Migraine-friendly policies can apply to schedules, time off and breaks. Policies can also apply to reducing potential triggers. For example, providing for consistent daytime or nighttime shifts allow factory workers to maintain a regular schedule and sleep cycle. These are important practices for proper brain health. Under the Family and Medical Leave Act, workers can request reduced work hours or unpaid leaves of absence to cope with and recover from a migraine attack.
While at work, employees should take regular meal and hydration breaks. Skipped or irregular meals and dehydration not only leave workers without the fuel they need to perform, but are also common migraine triggers.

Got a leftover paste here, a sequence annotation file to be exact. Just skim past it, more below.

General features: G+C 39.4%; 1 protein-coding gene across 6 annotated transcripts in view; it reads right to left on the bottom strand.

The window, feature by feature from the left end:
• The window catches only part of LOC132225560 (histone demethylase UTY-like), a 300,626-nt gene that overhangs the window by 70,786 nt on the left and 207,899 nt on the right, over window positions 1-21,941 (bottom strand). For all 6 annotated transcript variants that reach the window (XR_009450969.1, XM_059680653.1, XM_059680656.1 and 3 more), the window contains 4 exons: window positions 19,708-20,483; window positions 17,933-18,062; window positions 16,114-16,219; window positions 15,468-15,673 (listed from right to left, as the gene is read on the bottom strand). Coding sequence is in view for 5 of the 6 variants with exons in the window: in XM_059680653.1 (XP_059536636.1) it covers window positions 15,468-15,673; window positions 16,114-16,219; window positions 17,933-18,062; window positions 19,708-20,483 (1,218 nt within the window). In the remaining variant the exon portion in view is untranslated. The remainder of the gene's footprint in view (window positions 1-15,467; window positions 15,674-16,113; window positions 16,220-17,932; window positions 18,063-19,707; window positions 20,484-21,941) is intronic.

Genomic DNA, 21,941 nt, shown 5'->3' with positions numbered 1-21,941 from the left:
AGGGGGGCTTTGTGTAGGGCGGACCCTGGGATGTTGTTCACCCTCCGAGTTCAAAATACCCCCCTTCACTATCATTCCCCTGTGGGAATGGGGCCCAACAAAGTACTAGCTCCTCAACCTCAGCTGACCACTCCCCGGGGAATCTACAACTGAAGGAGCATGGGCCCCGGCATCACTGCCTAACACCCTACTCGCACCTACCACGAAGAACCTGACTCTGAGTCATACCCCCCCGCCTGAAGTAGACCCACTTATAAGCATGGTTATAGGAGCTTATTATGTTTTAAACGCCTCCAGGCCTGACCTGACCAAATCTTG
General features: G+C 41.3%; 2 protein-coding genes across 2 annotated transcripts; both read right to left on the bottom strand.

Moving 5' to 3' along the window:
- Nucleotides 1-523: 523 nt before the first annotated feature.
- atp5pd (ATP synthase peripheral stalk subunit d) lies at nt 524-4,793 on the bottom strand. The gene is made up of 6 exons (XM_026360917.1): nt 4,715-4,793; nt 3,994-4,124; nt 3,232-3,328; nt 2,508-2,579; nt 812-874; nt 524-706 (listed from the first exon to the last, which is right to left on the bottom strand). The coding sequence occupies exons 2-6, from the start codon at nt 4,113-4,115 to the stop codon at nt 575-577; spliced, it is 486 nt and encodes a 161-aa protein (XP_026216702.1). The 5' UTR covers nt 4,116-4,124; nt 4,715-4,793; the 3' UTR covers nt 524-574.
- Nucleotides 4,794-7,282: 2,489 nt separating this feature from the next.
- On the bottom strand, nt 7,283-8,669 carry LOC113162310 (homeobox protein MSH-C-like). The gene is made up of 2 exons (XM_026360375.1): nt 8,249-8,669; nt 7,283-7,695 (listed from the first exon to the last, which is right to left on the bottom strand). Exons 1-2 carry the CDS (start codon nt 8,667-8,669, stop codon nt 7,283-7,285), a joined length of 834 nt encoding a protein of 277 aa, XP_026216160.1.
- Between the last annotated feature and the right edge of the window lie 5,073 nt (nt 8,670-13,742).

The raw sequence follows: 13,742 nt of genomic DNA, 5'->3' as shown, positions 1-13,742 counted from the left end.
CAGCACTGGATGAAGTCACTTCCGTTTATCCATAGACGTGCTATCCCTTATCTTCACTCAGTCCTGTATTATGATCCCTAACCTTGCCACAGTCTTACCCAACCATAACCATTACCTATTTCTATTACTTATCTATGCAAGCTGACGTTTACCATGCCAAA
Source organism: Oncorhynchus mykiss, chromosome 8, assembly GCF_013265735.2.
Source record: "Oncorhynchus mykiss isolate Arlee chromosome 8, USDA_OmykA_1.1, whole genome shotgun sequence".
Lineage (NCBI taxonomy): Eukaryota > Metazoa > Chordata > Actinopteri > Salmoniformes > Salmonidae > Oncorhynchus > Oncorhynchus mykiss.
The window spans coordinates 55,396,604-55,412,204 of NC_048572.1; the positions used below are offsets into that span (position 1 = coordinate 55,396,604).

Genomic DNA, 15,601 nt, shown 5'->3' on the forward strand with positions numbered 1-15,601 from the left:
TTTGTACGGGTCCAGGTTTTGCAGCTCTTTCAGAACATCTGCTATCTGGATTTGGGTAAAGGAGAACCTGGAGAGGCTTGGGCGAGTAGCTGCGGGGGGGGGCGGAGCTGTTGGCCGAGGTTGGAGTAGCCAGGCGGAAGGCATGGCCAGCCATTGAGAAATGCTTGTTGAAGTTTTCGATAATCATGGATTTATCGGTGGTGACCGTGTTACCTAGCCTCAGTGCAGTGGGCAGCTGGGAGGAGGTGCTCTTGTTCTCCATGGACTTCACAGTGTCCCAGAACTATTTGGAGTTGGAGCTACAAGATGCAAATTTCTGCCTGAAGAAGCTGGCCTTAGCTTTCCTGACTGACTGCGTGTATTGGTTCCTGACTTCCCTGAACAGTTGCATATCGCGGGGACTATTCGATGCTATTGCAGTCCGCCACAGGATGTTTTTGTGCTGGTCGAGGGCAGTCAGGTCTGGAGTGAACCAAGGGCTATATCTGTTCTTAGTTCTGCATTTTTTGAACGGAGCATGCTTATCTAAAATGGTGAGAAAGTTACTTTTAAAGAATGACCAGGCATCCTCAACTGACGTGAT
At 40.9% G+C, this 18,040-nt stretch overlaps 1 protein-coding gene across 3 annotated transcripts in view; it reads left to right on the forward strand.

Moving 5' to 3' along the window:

5. Advocate for Yourself and/or your Colleagues With Migraine
If your workplace is not yet offering education, accommodations or policies for migraine, you can help make a difference. IHS-GPAC offers many resources to boost migraine awareness in the workplace. The Migraine Fitness at Work program is a useful tool that was created to empower employees, reduce the stigma related to migraine and provide support to people living with migraine.
Whether or not you personally have migraine, people in your workplace likely experience symptoms and may not feel supported on the job. By sharing information, advocating for accommodations and showing support, you can truly make a difference for those with migraine and your workplace as a whole.